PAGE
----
By Kassie Parisi
CLIFTON PARK — After months of negotiations, Clifton Park has offered the Shenendehowa Central School District $1.1 million for a 34-acre plot of surplus land.
District and town officials held a press conference Tuesday to discuss terms of the deal, which includes a pledge from both the district and the Town Board to formally collaborate on the planning process for the parcel through a new joint committee that will meet on a regular basis. The committee members will be finalized at a later time, Clifton Park Supervisor Phil Barrett said at Tuesday’s announcement.
The land, which is vacant, is located off Maxwell Road in Clifton Park, adjacent to Shatekon Elementary School and Arongen Elementary school. It is heavily wooded.
The deal is tentative. The school board will discuss it at its Sept. 25 meeting and would move to accept the bid at a board meeting on Oct. 10. Conversely, the town expects to approve the sale contract at its board meeting on Oct. 2.
The deal will then be put to a referendum for public approval on Dec. 5. District residents will also be able to vote for or against the district’s planned multimillion-dollar capital project at that time.
If the sale is approved by voters, the land would only be used for public purposes, such as a park.
The parcel was the subject of an April referendum, in which town residents overwhelmingly rejected the district’s proposal to sell the land to BBL Construction for about $2 million. That vote came after months of harsh campaign rhetoric, with many residents expressing a desire for the land to go to the town and others insisting it should be sold to BBL, which had plans to build a ShopRite store on the parcel.
After outcry over the school board’s perceived lack of transparency in dealing with BBL, the board launched negotiations to sell the land to the town, with the intent of being more open with residents during the process.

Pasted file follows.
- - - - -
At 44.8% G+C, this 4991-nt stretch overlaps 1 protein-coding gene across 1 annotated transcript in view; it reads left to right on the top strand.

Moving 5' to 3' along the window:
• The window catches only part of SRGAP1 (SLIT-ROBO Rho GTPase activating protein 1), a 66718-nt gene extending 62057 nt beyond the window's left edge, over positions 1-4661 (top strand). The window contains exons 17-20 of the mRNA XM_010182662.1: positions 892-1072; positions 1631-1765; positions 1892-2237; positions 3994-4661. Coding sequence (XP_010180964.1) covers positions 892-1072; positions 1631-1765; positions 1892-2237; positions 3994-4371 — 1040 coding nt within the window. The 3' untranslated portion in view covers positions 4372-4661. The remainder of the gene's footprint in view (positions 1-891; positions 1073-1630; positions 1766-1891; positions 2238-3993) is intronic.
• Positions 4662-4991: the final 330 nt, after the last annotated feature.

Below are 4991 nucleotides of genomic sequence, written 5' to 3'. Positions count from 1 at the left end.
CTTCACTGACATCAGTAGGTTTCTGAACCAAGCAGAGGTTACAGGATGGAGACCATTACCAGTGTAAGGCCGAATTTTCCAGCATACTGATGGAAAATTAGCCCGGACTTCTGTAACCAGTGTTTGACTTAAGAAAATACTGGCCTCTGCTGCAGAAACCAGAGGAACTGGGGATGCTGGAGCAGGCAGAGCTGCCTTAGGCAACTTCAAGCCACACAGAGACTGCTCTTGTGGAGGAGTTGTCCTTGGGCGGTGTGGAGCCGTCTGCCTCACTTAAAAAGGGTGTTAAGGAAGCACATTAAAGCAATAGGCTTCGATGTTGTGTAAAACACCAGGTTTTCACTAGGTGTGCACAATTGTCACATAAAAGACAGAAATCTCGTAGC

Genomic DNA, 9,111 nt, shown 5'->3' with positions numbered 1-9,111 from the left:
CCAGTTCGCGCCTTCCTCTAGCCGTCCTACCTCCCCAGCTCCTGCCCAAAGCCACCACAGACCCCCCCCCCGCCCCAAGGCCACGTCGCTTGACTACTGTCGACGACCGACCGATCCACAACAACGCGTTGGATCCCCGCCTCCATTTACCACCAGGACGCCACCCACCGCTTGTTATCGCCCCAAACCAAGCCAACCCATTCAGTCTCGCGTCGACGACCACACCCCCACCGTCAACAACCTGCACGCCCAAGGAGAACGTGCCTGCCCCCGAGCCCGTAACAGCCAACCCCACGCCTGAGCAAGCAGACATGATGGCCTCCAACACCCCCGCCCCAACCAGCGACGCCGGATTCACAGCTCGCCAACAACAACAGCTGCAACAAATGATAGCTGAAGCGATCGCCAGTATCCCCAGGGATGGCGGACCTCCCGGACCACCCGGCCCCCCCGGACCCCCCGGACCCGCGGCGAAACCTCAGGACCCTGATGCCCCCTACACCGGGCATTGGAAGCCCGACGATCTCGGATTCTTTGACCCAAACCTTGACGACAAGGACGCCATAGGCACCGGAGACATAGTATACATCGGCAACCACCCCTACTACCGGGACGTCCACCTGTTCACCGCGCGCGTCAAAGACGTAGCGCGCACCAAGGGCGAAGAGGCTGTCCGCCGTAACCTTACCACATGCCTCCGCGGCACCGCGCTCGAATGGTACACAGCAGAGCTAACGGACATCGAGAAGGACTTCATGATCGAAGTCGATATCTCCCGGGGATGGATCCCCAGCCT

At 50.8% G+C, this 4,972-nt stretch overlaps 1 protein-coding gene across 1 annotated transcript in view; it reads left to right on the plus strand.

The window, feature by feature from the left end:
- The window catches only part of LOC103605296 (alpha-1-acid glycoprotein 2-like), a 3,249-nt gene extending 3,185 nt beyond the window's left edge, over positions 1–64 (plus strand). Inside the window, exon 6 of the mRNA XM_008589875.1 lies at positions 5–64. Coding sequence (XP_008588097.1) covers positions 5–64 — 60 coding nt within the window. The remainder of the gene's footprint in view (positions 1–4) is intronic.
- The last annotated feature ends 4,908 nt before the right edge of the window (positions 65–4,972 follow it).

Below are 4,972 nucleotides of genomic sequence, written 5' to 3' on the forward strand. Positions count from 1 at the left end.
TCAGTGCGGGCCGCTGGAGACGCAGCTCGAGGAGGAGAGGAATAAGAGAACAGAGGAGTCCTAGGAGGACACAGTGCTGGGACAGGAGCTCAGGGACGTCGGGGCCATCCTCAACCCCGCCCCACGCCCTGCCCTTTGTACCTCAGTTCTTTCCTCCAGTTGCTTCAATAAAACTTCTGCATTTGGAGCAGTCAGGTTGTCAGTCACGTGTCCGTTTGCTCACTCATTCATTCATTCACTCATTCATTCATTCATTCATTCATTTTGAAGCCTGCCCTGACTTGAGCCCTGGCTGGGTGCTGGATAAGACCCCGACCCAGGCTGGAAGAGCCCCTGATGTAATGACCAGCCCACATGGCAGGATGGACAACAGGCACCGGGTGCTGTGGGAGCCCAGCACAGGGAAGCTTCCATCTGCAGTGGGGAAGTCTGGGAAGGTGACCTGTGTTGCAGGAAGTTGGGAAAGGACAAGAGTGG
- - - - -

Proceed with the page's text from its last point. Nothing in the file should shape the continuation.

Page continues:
As soon as the new deal is approved, Barrett said, the town will move quickly to begin the planning process for the land and will utilize the same process used for other long-range town projects, such as the Town Center Plan and the Western Clifton Park GEIS. The planning process, he added, would include community groups and public meetings.
“We have an incredible opportunity for a more engaged partnership and collaboration on issues and important opportunities — important to both entities and also extremely important to the people we serve, not only in Clifton Park, but also greater Southern Saratoga County,” Barrett said.
Possibilities for the land, Shen Board of Education President Bill Casey said, include a nature lab for the school district’s science classes somewhere on the parcel. Other factors, such as signage for paths and trails, will be part of the planning discussion as well.
Casey called the deal with the town a win-win situation. The district, he added, has also been considering more than just the price of the land since negotiations with the town started earlier in the summer.
“The other piece that we’ve talked about is not only what’s the price we get, but what’s the value added? And we can look very selfishly. What’s the value added to the district? Or, what’s the value added to the community?” he said. “This is a wonderful property. People want to access it. They want a park someplace. They want to walk through it. They want clear trails.”
Casey said the $1.1 million from the town could go toward securing land in Halfmoon for a new elementary school, but he added that the district needs analyze projected elementary school enrollment before committing to anything.
State Sen. Jim Tedisco, R-Glenville, also indicated at the press conference that he would be interested in working with the two bodies to secure state funding to improve the land.
Susan Burton, vice-president of Friends of Clifton Park Open Space,said she is optimistic that the public will vote in favor of the sale in December.
Friends of Clifton Park Open Space, which has for months advocated that the land be sold to the town, was instrumental in getting residents to turn out for what became a record number of voters in the April referendum. The group also applauded the Town Board and the school board for their decision to tell residents about the deal prior to approving it.
“We’re happy. Now we have to get out the vote again, which was a daunting task before, and I think this will be easier for us,” Burton said.